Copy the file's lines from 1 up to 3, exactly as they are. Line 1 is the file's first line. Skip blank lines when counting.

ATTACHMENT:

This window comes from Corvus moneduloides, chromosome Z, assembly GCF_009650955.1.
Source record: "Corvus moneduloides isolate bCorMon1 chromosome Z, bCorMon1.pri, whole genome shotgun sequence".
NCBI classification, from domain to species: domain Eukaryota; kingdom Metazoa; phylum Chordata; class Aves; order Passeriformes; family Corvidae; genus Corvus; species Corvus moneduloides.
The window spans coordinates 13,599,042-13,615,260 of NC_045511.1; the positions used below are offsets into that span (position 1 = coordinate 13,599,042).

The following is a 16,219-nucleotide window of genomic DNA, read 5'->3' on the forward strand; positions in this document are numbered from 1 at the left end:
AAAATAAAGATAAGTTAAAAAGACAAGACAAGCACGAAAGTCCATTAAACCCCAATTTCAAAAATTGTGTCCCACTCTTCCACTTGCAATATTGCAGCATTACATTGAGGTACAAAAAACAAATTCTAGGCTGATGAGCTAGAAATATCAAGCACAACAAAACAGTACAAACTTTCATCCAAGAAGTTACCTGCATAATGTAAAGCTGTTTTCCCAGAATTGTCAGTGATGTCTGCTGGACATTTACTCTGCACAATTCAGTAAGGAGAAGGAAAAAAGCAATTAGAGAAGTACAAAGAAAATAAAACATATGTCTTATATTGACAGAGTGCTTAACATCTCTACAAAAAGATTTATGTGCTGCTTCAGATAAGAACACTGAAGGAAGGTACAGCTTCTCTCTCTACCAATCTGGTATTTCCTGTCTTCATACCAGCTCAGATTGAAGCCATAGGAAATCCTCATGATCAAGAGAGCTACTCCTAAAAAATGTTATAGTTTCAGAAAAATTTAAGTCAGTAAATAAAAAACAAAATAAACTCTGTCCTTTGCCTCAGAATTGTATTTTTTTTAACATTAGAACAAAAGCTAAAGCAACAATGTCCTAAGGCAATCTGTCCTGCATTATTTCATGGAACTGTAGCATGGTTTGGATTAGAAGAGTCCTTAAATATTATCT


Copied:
This window comes from Corvus moneduloides, chromosome Z, assembly GCF_009650955.1.
Source record: "Corvus moneduloides isolate bCorMon1 chromosome Z, bCorMon1.pri, whole genome shotgun sequence".
NCBI classification, from domain to species: domain Eukaryota; kingdom Metazoa; phylum Chordata; class Aves; order Passeriformes; family Corvidae; genus Corvus; species Corvus moneduloides.